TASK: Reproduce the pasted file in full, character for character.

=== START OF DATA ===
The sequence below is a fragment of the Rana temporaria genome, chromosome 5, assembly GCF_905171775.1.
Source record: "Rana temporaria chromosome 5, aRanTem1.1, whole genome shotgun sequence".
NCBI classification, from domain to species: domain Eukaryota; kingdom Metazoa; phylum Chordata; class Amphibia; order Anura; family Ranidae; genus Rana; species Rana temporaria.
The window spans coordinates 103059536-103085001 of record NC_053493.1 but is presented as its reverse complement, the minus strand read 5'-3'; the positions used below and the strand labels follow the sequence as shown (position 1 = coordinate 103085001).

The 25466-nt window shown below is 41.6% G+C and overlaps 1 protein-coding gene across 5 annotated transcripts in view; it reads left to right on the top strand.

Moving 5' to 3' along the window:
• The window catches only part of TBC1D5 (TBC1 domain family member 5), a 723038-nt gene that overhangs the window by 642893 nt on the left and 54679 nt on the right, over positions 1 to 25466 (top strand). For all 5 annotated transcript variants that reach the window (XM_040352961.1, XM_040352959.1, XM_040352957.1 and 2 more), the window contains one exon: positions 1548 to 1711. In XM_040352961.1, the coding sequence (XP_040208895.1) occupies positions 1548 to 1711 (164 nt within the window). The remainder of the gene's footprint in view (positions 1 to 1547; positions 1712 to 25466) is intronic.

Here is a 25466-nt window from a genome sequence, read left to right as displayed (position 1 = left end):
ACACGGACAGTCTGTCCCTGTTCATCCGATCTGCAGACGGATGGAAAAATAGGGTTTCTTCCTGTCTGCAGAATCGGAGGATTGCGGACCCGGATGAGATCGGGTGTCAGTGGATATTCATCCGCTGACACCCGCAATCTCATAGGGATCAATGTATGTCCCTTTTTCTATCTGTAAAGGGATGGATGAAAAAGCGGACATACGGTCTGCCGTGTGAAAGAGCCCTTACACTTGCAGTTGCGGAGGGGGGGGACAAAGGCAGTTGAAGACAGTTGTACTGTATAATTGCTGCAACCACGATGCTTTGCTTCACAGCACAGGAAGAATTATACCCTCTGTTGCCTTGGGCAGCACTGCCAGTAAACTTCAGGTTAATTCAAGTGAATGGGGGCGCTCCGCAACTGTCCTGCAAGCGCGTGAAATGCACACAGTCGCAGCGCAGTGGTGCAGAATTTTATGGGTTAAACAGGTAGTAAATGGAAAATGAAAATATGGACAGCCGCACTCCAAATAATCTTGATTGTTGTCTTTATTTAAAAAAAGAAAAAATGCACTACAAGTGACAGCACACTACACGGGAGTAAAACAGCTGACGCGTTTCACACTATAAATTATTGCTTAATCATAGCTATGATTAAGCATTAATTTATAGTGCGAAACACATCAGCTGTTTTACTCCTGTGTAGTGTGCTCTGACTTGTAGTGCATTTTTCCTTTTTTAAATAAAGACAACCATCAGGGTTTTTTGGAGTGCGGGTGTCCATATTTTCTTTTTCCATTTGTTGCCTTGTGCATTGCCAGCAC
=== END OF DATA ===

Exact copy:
The sequence below is a fragment of the Rana temporaria genome, chromosome 5, assembly GCF_905171775.1.
Source record: "Rana temporaria chromosome 5, aRanTem1.1, whole genome shotgun sequence".
NCBI classification, from domain to species: domain Eukaryota; kingdom Metazoa; phylum Chordata; class Amphibia; order Anura; family Ranidae; genus Rana; species Rana temporaria.
The window spans coordinates 103059536-103085001 of record NC_053493.1 but is presented as its reverse complement, the minus strand read 5'-3'; the positions used below and the strand labels follow the sequence as shown (position 1 = coordinate 103085001).

The 25466-nt window shown below is 41.6% G+C and overlaps 1 protein-coding gene across 5 annotated transcripts in view; it reads left to right on the top strand.

Moving 5' to 3' along the window:
• The window catches only part of TBC1D5 (TBC1 domain family member 5), a 723038-nt gene that overhangs the window by 642893 nt on the left and 54679 nt on the right, over positions 1 to 25466 (top strand). For all 5 annotated transcript variants that reach the window (XM_040352961.1, XM_040352959.1, XM_040352957.1 and 2 more), the window contains one exon: positions 1548 to 1711. In XM_040352961.1, the coding sequence (XP_040208895.1) occupies positions 1548 to 1711 (164 nt within the window). The remainder of the gene's footprint in view (positions 1 to 1547; positions 1712 to 25466) is intronic.

Here is a 25466-nt window from a genome sequence, read left to right as displayed (position 1 = left end):
ACACGGACAGTCTGTCCCTGTTCATCCGATCTGCAGACGGATGGAAAAATAGGGTTTCTTCCTGTCTGCAGAATCGGAGGATTGCGGACCCGGATGAGATCGGGTGTCAGTGGATATTCATCCGCTGACACCCGCAATCTCATAGGGATCAATGTATGTCCCTTTTTCTATCTGTAAAGGGATGGATGAAAAAGCGGACATACGGTCTGCCGTGTGAAAGAGCCCTTACACTTGCAGTTGCGGAGGGGGGGGACAAAGGCAGTTGAAGACAGTTGTACTGTATAATTGCTGCAACCACGATGCTTTGCTTCACAGCACAGGAAGAATTATACCCTCTGTTGCCTTGGGCAGCACTGCCAGTAAACTTCAGGTTAATTCAAGTGAATGGGGGCGCTCCGCAACTGTCCTGCAAGCGCGTGAAATGCACACAGTCGCAGCGCAGTGGTGCAGAATTTTATGGGTTAAACAGGTAGTAAATGGAAAATGAAAATATGGACAGCCGCACTCCAAATAATCTTGATTGTTGTCTTTATTTAAAAAAAGAAAAAATGCACTACAAGTGACAGCACACTACACGGGAGTAAAACAGCTGACGCGTTTCACACTATAAATTATTGCTTAATCATAGCTATGATTAAGCATTAATTTATAGTGCGAAACACATCAGCTGTTTTACTCCTGTGTAGTGTGCTCTGACTTGTAGTGCATTTTTCCTTTTTTAAATAAAGACAACCATCAGGGTTTTTTGGAGTGCGGGTGTCCATATTTTCTTTTTCCATTTGTTGCCTTGTGCATTGCCAGCAC